Welcome back to #GQStaffStyle, a peek inside our coworkers’ closets.
Buying clothes in 2021 can feel a little haphazard, what with the avalanche of drops and capsule collections and collabs and bottomless etailers. You probably do most of it while The Bachelorette or Ted Lasso murmurs in the background. But it’s worth remembering that you can still buy clothes IRL! That you can go to a store and roam, touch, get a little smitten, maybe get a second opinion (possibly unsolicited) from a stranger. Point is, even in 2021 there’s a case to be made for the physical act of buying clothes, and the prosecution is led by GQ commerce editor Yang-Yi Goh and his custom shirting, expertly chosen and crafted in Singapore, and threaded with a family story. As he tells it:
“For decades now, all of the men in my family have had their dress shirts made at CYC—an 86-year-old bespoke shirtmaker that’s a bit like Singapore’s answer to Charvet.”
[Editor’s note: If you don’t know Charvet, it’s thee legendary shirt manufacturer, founded in Paris in 1838 and known for shirting everyone from Alexis de Tocqueville to JFK to Barack Obama. You could say it’s the CYC of France.]
“I remember going to their shop inside the beautiful old Raffles Hotel with my dad to have my very first shirt made when I was 11, and marveling at all of the options available: hundreds of fabrics, a dozen different collar shapes and cuff styles, every size and color of button imaginable. The absolute raddest thing, though, is that they’re able to monogram Chinese characters, which means all of my family’s shirts have our surname stitched into the cuffs.”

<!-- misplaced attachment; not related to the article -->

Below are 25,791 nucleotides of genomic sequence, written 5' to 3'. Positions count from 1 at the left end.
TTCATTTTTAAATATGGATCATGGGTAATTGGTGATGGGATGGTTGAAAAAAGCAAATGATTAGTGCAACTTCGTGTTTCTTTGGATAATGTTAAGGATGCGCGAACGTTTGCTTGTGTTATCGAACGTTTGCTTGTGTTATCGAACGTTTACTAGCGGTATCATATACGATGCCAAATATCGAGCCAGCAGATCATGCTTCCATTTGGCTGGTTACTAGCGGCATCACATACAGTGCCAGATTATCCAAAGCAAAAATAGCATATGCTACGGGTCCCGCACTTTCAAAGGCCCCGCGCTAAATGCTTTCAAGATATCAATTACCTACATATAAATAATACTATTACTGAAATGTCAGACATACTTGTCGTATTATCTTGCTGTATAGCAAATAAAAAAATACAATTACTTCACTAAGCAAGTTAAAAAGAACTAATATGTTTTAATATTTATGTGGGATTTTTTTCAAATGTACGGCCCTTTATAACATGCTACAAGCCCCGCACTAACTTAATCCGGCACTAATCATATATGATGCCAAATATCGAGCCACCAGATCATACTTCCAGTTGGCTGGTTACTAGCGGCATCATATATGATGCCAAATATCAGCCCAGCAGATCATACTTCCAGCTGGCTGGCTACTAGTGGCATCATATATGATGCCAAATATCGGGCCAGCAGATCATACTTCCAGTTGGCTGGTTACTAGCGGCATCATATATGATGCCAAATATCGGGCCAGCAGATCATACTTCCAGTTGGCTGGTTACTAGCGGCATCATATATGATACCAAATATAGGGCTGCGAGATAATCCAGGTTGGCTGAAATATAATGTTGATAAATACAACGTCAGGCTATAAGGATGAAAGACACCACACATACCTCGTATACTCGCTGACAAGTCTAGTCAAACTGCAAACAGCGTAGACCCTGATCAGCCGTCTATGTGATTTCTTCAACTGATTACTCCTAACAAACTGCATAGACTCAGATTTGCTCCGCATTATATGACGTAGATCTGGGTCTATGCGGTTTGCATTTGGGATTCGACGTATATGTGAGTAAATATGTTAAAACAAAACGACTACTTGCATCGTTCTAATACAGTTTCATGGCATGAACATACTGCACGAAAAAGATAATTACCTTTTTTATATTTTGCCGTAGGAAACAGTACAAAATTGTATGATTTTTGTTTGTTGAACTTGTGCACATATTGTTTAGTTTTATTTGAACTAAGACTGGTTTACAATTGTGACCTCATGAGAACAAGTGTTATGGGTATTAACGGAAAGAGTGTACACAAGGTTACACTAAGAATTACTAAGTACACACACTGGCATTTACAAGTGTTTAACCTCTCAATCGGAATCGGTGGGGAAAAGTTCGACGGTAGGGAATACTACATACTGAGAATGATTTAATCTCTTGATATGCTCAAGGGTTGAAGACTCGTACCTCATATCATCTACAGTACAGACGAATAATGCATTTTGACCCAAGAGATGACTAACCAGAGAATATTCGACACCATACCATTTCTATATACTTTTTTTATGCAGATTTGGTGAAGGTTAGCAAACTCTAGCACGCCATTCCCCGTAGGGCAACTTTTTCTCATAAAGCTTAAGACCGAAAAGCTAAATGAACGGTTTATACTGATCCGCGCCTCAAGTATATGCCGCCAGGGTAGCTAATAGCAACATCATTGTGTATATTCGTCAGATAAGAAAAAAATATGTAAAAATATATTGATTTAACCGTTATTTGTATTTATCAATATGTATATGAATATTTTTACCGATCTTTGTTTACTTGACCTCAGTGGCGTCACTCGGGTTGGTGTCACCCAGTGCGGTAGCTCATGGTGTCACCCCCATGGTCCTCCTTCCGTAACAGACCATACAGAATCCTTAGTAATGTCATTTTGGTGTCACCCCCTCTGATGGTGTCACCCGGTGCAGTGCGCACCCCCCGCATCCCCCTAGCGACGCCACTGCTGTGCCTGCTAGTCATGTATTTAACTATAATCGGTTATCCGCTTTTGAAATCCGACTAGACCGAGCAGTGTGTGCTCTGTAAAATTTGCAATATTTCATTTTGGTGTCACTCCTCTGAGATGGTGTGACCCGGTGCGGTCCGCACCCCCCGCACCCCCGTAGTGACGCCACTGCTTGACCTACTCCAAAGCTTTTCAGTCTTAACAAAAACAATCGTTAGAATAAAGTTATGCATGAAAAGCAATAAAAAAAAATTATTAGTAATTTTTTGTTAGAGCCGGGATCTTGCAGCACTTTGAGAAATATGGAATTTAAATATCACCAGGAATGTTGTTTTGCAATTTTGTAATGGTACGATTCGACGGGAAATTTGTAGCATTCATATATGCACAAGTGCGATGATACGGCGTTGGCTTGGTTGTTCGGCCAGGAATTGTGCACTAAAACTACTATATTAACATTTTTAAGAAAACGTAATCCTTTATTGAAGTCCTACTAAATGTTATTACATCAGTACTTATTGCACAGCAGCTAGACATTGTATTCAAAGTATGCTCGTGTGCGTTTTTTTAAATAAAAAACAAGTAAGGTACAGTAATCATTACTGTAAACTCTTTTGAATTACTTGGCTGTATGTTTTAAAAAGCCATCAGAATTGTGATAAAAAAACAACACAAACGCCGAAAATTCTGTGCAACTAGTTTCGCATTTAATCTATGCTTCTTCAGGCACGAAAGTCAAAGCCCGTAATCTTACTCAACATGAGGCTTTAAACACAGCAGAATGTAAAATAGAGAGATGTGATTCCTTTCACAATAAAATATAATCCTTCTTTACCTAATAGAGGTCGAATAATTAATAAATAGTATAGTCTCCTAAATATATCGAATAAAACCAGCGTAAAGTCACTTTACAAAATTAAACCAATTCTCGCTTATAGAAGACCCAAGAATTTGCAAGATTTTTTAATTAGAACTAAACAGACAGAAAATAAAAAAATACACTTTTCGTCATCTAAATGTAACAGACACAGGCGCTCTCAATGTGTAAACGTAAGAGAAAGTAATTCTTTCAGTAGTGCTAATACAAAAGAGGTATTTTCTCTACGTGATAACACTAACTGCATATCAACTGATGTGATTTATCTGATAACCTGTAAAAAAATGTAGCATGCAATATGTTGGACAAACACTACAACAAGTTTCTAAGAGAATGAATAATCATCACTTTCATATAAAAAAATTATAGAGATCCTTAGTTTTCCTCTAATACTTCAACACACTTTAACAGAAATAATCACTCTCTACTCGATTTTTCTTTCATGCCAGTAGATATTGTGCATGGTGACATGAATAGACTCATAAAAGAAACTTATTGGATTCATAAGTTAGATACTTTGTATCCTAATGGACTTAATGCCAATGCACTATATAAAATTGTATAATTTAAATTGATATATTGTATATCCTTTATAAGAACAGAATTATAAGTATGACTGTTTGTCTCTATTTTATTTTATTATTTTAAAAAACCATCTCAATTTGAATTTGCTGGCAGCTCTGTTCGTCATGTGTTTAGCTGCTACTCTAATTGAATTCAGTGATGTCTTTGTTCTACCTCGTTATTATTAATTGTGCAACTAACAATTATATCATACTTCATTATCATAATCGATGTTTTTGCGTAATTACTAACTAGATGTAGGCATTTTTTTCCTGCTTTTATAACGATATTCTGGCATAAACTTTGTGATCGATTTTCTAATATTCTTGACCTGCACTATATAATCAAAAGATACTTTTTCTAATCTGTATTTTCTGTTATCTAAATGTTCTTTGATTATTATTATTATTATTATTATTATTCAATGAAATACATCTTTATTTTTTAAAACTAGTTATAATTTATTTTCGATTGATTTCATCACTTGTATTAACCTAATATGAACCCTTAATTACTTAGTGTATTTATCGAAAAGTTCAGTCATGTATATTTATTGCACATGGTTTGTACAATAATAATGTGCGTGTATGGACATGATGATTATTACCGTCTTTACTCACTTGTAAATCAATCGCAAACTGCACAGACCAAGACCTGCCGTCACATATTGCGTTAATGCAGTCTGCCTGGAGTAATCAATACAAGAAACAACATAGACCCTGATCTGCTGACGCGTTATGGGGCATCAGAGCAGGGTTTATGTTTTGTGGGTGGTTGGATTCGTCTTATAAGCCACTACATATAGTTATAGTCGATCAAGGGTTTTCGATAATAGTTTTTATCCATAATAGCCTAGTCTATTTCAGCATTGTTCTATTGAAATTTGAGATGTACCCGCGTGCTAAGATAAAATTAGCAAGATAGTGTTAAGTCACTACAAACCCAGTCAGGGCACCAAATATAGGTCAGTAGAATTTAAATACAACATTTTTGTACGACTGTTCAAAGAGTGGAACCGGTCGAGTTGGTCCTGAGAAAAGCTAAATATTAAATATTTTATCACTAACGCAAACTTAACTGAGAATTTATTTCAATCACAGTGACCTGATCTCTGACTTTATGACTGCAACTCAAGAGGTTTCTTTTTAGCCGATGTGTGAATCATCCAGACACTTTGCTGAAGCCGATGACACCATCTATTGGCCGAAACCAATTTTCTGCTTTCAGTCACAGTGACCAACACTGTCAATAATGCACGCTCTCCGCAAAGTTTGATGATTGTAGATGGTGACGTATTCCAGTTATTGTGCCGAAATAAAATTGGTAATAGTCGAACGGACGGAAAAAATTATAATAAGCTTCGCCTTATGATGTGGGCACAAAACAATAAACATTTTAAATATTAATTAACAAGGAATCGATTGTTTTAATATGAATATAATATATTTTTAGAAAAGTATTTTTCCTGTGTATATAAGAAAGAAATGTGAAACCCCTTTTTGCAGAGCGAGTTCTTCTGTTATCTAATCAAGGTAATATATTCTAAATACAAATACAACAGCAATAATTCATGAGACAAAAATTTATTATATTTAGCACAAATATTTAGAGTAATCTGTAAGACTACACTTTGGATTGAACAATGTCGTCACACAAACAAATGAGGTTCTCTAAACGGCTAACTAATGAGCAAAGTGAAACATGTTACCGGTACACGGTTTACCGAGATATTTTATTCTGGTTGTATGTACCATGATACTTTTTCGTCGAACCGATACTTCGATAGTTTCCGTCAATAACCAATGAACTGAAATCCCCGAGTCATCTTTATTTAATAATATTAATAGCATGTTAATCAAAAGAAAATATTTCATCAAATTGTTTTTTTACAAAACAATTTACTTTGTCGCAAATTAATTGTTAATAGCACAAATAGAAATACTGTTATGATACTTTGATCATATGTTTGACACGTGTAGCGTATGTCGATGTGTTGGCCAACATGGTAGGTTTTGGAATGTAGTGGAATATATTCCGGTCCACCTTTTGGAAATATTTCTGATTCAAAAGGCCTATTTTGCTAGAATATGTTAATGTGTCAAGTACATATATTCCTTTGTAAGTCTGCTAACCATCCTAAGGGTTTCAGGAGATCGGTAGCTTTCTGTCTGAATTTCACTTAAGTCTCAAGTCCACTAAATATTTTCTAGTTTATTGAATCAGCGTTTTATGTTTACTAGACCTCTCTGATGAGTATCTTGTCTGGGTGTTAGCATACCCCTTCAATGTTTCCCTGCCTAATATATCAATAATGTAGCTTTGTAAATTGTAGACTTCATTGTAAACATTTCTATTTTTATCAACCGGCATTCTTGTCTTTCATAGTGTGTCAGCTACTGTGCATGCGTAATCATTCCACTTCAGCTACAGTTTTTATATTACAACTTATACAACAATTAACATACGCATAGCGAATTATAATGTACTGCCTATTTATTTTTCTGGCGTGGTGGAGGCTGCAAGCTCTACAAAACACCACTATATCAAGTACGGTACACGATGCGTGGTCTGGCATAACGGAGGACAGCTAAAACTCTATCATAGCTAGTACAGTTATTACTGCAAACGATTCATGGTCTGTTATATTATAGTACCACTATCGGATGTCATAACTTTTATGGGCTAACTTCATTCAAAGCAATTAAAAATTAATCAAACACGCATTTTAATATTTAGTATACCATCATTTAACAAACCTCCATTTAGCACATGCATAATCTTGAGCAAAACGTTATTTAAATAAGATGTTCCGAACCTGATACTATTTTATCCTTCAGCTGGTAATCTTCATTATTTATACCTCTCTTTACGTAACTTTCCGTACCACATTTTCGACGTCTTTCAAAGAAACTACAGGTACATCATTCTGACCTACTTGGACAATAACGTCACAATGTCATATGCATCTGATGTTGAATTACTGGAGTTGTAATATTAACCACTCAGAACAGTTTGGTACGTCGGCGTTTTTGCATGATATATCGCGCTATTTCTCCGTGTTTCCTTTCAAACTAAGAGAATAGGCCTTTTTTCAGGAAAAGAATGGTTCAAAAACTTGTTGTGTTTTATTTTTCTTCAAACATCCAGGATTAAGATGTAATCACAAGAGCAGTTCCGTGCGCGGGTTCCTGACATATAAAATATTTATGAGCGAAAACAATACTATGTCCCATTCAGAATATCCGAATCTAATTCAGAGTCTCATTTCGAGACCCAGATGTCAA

The whole damn thing—the flying, the hotel, the history, the ritual, the being there—is what makes these shirts special. And then you add in the amusement park of possibility that is bespoke shirting: “You get to leaf through all these books of gorgeous fabrics and threads and buttons and decide what’ll work best together, which felt especially exciting and cool to me as a kid,” explains Yang. “It’s probably the closest I’ll ever get to being a clothing designer.”
(On that subject, if you’re inspired to get your own custom shirts—at CYC, or another country—Yang has some advice: “You’ll have a strong urge to overcomplicate things and go buck wild with loud patterns and bright buttons. Resist that urge. Make yourself the perfect white dress shirt to start, and keep the details subtle.”)
That shirt above? It’s one of four custom CYC shirts in Yang’s rotation—itself a decade old, but still proudly carrying the Goh name on its sleeve. Yang’s father sometimes has CYC work from his measurements and then ship over freshies (as with any good shirtmaker, files are kept). But Yang only ever gets his CYC pieces made in person. “I’m definitely overdue for a re-up,” says Yang. “I’m stoked to hopefully get back over to Singapore next year and order a few more.”